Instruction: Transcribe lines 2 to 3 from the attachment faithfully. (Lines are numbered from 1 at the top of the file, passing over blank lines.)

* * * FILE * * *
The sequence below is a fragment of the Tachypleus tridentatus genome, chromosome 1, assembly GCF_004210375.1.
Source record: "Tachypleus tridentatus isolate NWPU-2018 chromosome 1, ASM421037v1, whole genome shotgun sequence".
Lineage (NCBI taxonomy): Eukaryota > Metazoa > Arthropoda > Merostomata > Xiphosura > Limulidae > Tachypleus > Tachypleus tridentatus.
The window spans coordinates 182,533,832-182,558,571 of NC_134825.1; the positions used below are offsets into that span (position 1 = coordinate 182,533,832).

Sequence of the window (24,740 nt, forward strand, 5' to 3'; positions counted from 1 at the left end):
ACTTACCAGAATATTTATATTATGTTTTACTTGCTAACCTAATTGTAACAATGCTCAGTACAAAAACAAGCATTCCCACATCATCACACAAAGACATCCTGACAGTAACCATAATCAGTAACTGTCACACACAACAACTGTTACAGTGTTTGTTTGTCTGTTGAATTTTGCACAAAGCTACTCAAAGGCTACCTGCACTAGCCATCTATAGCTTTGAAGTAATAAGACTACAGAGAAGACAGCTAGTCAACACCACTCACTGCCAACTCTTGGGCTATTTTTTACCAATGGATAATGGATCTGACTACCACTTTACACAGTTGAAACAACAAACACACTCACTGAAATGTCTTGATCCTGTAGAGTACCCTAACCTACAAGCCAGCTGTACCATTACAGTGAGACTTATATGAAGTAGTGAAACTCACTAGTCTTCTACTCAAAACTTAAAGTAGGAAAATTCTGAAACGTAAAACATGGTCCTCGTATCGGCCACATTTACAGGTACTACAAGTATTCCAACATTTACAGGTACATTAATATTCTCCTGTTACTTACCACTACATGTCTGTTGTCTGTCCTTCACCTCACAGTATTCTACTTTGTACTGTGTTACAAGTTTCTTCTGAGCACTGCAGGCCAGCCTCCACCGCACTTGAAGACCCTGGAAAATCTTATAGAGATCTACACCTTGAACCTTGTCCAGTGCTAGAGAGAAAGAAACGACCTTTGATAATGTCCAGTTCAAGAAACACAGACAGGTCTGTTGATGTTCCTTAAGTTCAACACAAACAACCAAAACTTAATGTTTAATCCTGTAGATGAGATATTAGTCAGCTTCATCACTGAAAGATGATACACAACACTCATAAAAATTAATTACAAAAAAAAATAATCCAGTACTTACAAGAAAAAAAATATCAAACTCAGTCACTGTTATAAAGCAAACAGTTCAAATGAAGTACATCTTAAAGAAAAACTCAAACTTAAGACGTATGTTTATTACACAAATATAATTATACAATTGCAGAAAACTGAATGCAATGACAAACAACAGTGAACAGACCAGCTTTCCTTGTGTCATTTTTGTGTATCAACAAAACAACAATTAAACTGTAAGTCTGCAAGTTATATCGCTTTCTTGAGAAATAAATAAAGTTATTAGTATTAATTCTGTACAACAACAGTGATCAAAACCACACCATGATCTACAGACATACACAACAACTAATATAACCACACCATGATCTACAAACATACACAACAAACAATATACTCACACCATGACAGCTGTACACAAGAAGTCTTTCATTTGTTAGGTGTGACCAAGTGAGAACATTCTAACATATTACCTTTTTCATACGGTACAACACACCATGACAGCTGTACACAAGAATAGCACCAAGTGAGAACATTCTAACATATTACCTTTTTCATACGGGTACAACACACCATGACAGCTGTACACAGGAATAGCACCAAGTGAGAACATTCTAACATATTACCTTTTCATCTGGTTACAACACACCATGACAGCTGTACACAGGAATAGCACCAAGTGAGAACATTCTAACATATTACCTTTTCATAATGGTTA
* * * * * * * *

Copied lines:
Source record: "Tachypleus tridentatus isolate NWPU-2018 chromosome 1, ASM421037v1, whole genome shotgun sequence".
Lineage (NCBI taxonomy): Eukaryota > Metazoa > Arthropoda > Merostomata > Xiphosura > Limulidae > Tachypleus > Tachypleus tridentatus.